If you do not have any FOI laws in your country, perhaps you and your fellow journalists can lobby your politicians to introduce them. (You can get details on FOI laws by contacting journalism associations or councils for civil liberties in countries such as the United States, Britain or Australia.)

If you do not have FOI laws in your country, your Constitution may give you some rights to examine government records. Check this with a good lawyer.

Even if there is no law giving you the right to examine official documents, some public bodies may have rules which allow the public (including journalists) to see certain records. Some court and parliamentary records are usually available for inspection. Your country may also have bodies such as a companies commission, corporate affairs commission, public stock exchange or securities commission which keep records on commercial companies. You should ask if their records are open to public inspection. Most democracies have laws which state that all public companies must produce certain kinds of regular reports (such as annual reports, lists of directors and financial statements). These records may be available for inspection.

The general rule should be: Whether you have a legal right or not to examine records, you should ask to see them. Sometimes you may be lucky and an official will let you see records you are not legally entitled to. Sometimes they may refuse permission, in which case you should find out whether you can appeal to anyone higher up to change the decision.

If you are blocked in your search, why not ask a politician to help out? He or she may have access to records which you have not been able to see. Politicians may agree to help either because they want to help to expose wrongdoing or because it will help them against their opponents.

Overseas information

You may need information about foreign governments, companies or organisations. Perhaps the company you are investigating is based overseas. You could try to get information or help from a number of organisations such as international news services, universities, international computer databases, foreign embassies or lobby groups such as Greenpeace or Amnesty International.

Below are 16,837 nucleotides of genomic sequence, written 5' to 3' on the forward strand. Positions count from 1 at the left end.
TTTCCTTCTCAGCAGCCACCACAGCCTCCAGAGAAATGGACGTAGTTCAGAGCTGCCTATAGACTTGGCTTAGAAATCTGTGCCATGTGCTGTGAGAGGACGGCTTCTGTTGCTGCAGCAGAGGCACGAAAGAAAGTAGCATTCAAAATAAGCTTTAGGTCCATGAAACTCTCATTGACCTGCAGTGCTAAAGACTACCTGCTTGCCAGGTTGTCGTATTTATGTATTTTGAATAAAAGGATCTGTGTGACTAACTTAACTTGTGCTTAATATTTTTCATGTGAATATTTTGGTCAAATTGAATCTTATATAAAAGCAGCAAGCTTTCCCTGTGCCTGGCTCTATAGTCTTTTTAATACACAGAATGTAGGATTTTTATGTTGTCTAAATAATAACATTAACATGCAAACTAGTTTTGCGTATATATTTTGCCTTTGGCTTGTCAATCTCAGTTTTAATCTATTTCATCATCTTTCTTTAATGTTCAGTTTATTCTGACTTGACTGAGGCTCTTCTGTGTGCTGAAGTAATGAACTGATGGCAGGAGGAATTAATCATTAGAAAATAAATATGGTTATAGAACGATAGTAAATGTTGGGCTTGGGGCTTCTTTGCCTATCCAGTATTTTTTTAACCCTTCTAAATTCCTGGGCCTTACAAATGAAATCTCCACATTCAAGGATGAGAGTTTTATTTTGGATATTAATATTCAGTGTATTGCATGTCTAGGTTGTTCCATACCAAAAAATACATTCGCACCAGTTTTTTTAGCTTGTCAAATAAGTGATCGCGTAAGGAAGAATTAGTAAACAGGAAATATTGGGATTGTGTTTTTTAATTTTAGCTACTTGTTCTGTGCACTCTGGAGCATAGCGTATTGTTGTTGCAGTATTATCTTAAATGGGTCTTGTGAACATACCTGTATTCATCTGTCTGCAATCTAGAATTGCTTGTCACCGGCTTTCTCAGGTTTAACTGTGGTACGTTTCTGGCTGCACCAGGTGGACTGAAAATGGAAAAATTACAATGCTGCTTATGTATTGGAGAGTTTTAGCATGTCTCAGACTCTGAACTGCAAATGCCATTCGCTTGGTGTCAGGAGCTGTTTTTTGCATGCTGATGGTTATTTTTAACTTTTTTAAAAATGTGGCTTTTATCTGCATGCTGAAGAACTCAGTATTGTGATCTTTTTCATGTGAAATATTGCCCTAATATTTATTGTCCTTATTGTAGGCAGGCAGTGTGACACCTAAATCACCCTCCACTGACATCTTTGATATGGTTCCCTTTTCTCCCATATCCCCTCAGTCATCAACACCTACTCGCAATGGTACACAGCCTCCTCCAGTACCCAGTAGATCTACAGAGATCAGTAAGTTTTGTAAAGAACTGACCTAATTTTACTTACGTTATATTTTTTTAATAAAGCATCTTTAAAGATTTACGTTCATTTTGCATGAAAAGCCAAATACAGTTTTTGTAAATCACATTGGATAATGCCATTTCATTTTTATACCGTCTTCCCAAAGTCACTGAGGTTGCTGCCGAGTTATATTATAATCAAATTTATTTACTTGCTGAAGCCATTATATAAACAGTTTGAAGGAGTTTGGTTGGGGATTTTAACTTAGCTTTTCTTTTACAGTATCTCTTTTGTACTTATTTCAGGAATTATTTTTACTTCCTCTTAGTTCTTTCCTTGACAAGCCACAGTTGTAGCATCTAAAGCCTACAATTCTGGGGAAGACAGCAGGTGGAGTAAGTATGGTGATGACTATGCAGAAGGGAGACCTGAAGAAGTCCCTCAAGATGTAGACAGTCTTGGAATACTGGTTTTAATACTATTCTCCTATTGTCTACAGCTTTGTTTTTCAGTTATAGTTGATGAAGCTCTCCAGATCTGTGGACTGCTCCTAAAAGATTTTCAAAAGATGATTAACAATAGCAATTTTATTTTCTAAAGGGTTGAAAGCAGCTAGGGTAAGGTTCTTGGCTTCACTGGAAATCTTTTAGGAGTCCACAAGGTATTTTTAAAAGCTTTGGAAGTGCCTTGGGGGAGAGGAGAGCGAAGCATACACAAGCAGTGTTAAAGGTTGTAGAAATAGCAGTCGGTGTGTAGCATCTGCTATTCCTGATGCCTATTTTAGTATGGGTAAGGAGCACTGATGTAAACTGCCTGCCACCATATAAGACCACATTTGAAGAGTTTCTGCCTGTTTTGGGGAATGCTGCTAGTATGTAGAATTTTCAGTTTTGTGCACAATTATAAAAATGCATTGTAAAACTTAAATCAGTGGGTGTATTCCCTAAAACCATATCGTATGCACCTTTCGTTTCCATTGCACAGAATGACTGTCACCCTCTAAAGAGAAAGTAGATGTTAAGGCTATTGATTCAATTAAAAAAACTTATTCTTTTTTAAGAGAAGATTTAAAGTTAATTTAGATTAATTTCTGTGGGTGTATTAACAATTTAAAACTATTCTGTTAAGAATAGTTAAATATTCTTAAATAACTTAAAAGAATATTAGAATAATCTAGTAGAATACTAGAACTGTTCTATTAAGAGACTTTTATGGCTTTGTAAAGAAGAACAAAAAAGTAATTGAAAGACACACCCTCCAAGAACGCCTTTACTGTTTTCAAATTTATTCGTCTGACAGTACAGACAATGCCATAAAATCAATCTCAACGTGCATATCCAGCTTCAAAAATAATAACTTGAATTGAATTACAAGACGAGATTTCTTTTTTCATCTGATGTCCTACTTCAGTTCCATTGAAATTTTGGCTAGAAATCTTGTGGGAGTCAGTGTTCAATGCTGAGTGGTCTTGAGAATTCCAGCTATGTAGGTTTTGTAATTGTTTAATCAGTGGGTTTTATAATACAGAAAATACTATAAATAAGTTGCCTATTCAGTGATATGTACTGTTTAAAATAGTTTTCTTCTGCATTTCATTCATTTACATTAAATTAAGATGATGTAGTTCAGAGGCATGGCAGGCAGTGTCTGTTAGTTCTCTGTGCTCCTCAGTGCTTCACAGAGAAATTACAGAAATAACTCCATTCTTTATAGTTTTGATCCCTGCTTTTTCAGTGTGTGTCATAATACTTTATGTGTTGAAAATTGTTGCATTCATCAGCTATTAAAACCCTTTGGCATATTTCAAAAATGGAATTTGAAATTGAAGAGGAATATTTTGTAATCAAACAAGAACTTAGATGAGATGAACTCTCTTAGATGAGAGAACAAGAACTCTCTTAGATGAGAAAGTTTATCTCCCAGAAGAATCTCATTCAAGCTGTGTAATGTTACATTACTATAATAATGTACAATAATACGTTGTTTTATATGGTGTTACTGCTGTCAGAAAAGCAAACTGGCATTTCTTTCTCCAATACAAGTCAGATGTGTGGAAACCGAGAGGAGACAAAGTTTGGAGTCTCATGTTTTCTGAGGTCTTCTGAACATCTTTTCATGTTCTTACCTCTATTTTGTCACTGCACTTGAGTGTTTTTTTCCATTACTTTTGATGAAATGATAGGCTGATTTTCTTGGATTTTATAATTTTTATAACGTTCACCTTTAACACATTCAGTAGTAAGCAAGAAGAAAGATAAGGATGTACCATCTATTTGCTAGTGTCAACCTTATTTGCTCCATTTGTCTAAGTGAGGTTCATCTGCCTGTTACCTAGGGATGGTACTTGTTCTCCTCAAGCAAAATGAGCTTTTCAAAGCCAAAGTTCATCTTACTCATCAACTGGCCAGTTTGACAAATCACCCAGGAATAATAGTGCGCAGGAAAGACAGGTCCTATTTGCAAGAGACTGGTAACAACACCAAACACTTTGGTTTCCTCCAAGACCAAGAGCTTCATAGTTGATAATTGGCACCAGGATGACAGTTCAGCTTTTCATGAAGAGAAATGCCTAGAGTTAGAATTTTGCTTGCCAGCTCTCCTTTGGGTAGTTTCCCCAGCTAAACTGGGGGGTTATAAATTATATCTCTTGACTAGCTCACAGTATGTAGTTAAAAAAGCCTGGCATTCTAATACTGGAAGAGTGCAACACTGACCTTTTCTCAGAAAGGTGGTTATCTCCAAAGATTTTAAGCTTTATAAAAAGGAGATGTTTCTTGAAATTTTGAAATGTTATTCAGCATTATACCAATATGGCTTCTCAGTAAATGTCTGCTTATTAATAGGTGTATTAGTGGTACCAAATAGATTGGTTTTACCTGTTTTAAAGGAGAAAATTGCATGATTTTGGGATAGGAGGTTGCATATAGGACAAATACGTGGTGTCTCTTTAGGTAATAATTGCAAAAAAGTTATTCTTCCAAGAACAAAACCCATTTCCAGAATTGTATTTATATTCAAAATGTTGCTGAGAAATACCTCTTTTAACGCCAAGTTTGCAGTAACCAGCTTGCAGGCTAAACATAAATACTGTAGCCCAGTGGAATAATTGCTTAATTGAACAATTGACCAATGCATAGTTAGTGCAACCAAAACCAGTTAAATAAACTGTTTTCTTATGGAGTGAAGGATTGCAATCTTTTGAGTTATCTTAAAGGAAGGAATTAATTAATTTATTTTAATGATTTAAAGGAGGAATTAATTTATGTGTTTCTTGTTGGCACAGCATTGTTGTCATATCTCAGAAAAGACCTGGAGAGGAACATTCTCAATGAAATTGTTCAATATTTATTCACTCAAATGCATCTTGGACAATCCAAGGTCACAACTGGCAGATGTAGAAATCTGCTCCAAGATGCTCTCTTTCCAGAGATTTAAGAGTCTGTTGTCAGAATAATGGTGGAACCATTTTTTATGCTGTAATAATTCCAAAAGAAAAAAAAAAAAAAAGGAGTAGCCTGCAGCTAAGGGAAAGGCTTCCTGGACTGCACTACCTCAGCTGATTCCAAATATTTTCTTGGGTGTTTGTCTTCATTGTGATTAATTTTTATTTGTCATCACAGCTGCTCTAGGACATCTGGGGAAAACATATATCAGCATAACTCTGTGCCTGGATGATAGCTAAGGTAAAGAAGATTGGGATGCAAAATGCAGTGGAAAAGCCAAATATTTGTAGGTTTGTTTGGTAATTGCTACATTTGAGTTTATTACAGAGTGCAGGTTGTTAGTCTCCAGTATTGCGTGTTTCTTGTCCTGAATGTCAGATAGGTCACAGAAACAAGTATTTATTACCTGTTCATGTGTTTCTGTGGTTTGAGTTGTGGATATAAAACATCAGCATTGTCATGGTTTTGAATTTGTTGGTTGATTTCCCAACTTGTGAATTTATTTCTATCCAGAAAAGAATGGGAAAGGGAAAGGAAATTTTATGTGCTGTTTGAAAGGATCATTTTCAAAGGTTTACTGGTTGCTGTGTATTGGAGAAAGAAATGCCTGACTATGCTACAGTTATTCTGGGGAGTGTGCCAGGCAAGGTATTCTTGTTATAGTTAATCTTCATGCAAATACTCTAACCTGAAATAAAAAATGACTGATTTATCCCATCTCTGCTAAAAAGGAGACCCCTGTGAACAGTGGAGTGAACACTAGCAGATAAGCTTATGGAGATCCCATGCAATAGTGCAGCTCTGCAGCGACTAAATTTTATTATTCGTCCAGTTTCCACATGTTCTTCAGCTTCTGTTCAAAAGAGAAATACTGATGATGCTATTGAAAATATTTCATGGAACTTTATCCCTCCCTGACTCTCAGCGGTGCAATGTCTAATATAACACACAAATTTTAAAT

If your story has connections with another country, contact a news organisation in that country and agree to work on the investigation together, sharing information and ideas. If the story is big enough, they might even send their journalists to work with you.

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Gathering evidence

It is never ethical to trick people to gain evidence for a story, but you can sometimes set your own trap without lying.

For example, if you are investigating a story about Garage X which is charging customers for repairs it never makes, you can test that garage yourself. Perhaps get a faulty car and first take it to a government inspection station or a reputable garage, who will tell you exactly what faults it has. Then take the car to Garage X, posing as an ordinary customer, not telling them that you are a journalist. When they say they have completed the repairs, take the car back to the original garage that you trust, and get a report from them on whether or not the repairs have been done. You or your colleagues will need to do this several times before you can be sure that Garage X really is cheating people, not just making mistakes in its work. Then you should confront the Garage X owner with your evidence and ask him to explain.

A word of warning here: do not encourage anyone to break the law. In some countries, such as the United States, this is called "entrapment" and is illegal. For example, if you hear that Mister Y is taking bribes to issue building permits, you must not go up to Mr Y posing as a builder and offer him money - that may be illegal. However, you can go up to Mr Y and ask for a permit and explain that you need it urgently. If he then asks for a bribe, you have your story.

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If your newspaper, radio or television station is in competition with other news organisations, you will usually try to keep your investigation secret until it is published or broadcast. This is because you may spend many days or even weeks of work on a story, and do not want to give your competitors all your work for free.